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Pain Relief Studies Drive Growth of Lifetree Clinical Research

By Deborah Borfitz

Sept. 29, 2008Lifetree Clinical Research has come a long way in a short time. When the Salt Lake City, UT-based clinical research organization (CRO) launched in March 2003, it offered only investigative site services at a small, private pain clinic. Co-owners Lynn Webster, MD, and Alice Jackson, RN, each put up less than $100,000 to begin operations. Within its first year of business, Lifetree was generating enough profits to build a free-standing clinical research facility where Webster’s pain clinic would co-locate, says Jackson, Lifetree’s CEO.

Client demand quickly transformed Lifetree into a “specialized research organization,” says Jackson, who has been doing analgesia studies for 20 years. “In our business plan, we never dreamed we would offer full-service CRO services within five years. We started small and put good processes and quality initiatives in place,” including training curriculum and standard operating procedures governed by FDA regulations.

Alice Jackson
Alice Jackson
The facility incorporates a 50-bed Phase I unit, therapeutically focused on central nervous system disorders, says Jackson. It is probably the only Phase I unit in the nation with its own operating room, which is used for chronic pain procedures and proof-of-concept through Phase III studies. It is one of very few Phase I units outside of academia whose capabilities include cerebral spinal fluid draws to look for the presence of compounds and biomarkers to better understand the mechanism of experimental therapies.

Webster, an anesthesiologist certified in addiction medicine, is a recognized thought leader in abuse liability protocol design, says Jackson. Virtually all of his chronic pain patients are on prescription narcotics. Among the general population, one in three people will be in chronic pain at some point in their life. “We’re helping many companies develop narcotic-based pain medications that cannot be misused [by non-patients] for an immediate euphoric high.”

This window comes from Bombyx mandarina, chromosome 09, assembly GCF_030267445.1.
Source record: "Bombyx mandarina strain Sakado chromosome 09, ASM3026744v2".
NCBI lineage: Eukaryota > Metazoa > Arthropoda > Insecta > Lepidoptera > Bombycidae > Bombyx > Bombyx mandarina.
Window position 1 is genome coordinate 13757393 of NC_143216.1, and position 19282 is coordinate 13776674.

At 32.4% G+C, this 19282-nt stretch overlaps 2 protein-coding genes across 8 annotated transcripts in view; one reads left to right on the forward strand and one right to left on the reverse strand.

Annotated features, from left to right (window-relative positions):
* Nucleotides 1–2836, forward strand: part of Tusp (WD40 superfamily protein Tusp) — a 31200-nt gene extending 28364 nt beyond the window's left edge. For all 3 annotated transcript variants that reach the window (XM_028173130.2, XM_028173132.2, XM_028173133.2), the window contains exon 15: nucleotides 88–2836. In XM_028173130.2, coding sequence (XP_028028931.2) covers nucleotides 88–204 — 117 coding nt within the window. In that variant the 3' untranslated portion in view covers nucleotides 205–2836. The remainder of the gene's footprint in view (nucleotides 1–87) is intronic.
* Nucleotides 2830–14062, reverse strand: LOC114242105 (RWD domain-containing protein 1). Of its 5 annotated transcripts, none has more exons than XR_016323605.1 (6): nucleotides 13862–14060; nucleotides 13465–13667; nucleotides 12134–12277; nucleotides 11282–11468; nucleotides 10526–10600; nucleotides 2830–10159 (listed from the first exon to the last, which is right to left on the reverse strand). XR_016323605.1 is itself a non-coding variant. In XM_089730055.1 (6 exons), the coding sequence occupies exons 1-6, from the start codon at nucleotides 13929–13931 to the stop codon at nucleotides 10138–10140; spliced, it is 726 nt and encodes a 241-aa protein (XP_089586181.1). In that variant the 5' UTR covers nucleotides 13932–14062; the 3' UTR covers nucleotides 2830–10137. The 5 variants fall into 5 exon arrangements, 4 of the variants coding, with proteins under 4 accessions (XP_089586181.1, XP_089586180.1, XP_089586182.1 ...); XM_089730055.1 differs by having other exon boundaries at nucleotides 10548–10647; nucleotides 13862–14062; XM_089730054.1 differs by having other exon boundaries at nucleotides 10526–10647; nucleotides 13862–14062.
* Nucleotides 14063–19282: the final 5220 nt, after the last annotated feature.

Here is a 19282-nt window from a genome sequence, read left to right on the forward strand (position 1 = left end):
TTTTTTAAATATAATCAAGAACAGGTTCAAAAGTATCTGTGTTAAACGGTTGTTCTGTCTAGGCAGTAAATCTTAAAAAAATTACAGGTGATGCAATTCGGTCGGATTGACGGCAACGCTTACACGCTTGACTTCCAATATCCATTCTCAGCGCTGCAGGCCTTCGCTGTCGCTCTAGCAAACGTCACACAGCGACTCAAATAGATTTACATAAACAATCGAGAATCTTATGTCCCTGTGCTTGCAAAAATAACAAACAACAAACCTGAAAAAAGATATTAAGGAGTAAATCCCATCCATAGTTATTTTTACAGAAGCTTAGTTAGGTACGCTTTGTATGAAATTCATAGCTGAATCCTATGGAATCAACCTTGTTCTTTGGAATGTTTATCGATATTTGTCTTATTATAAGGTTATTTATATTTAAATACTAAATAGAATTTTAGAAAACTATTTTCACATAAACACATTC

More than half of Lifetree’s business comes from a turnkey package of services that includes drug development planning from the pre-clinical stage through FDA approval, says Jackson. “We can even execute the trial right here.”

In its very first year in business, Lifetree was audited by the FDA because one of the drugs it had worked on was up for approval, and its research facility was one of the high-enrolling sites, says Jackson. “We passed with flying colors – no 483 [inspectional observations of non-compliance].”

Lifetree’s entrepreneurial spirit and innovative business tactics helped catapult it into the league of Utah Business magazine’s list of the 50-fastest growing companies this summer. Based on revenue growth, Lifetree ranks as number 19 in the state, says Jackson. Revenues increased by 23 percent from 2006-2007, 98 percent from 2006-2007, and by 47 percent from 2005-2006. The company employs 62 people, up 250 percent from the end of 2006.

Jackson was recognized earlier this year by Utah Business as one of the magazine’s “30 Women to Watch.” Lifetree will be listed later this year as number 1,645 on the 2008 Inc. 5,000 fastest-growing companies in America list, she says. Among healthcare companies, it’s ranked as number 64.

About 50 biopharmaceutical companies are Lifetree clients, says Jackson, and 80 percent of them are repeat customers.

“The CROs we compete with are global and much bigger players than us,” says Jackson. As a small, specialized CRO, Lifetree’s advantages are flexibility, responsiveness, and more competitive pricing. Its disadvantage is that it has not yet ventured out of Salt Lake City. “Going forward, we have an aggressive growth plan. We want to open up other Lifetree facilities throughout the nation and internationally.”


This story first appeared in eCliniqua,one of Bio-IT World’s free e-newsletters. Subscribe here.



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